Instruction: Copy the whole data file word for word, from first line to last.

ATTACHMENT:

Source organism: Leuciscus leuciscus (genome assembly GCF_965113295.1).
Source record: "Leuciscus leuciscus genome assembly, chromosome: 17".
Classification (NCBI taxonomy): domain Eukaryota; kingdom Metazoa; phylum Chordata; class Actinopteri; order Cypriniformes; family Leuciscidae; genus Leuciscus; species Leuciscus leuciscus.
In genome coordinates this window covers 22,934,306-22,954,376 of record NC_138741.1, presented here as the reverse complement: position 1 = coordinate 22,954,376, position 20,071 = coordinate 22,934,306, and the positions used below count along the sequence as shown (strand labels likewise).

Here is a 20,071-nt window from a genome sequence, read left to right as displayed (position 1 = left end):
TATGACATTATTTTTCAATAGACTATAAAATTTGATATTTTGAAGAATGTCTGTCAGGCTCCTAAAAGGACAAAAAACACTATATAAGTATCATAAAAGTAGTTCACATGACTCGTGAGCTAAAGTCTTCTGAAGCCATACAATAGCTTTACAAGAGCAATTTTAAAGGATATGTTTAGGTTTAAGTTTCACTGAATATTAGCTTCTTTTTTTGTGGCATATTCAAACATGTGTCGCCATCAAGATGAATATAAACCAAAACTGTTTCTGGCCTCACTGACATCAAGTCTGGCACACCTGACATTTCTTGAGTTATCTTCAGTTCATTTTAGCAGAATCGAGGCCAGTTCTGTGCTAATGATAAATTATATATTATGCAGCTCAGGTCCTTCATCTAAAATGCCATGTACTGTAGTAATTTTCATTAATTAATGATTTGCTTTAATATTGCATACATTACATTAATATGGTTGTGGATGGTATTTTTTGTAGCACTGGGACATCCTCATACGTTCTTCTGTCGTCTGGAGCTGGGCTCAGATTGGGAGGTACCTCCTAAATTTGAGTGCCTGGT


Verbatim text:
Source organism: Leuciscus leuciscus (genome assembly GCF_965113295.1).
Source record: "Leuciscus leuciscus genome assembly, chromosome: 17".
Classification (NCBI taxonomy): domain Eukaryota; kingdom Metazoa; phylum Chordata; class Actinopteri; order Cypriniformes; family Leuciscidae; genus Leuciscus; species Leuciscus leuciscus.
In genome coordinates this window covers 22,934,306-22,954,376 of record NC_138741.1, presented here as the reverse complement: position 1 = coordinate 22,954,376, position 20,071 = coordinate 22,934,306, and the positions used below count along the sequence as shown (strand labels likewise).

Here is a 20,071-nt window from a genome sequence, read left to right as displayed (position 1 = left end):
TATGACATTATTTTTCAATAGACTATAAAATTTGATATTTTGAAGAATGTCTGTCAGGCTCCTAAAAGGACAAAAAACACTATATAAGTATCATAAAAGTAGTTCACATGACTCGTGAGCTAAAGTCTTCTGAAGCCATACAATAGCTTTACAAGAGCAATTTTAAAGGATATGTTTAGGTTTAAGTTTCACTGAATATTAGCTTCTTTTTTTGTGGCATATTCAAACATGTGTCGCCATCAAGATGAATATAAACCAAAACTGTTTCTGGCCTCACTGACATCAAGTCTGGCACACCTGACATTTCTTGAGTTATCTTCAGTTCATTTTAGCAGAATCGAGGCCAGTTCTGTGCTAATGATAAATTATATATTATGCAGCTCAGGTCCTTCATCTAAAATGCCATGTACTGTAGTAATTTTCATTAATTAATGATTTGCTTTAATATTGCATACATTACATTAATATGGTTGTGGATGGTATTTTTTGTAGCACTGGGACATCCTCATACGTTCTTCTGTCGTCTGGAGCTGGGCTCAGATTGGGAGGTACCTCCTAAATTTGAGTGCCTGGT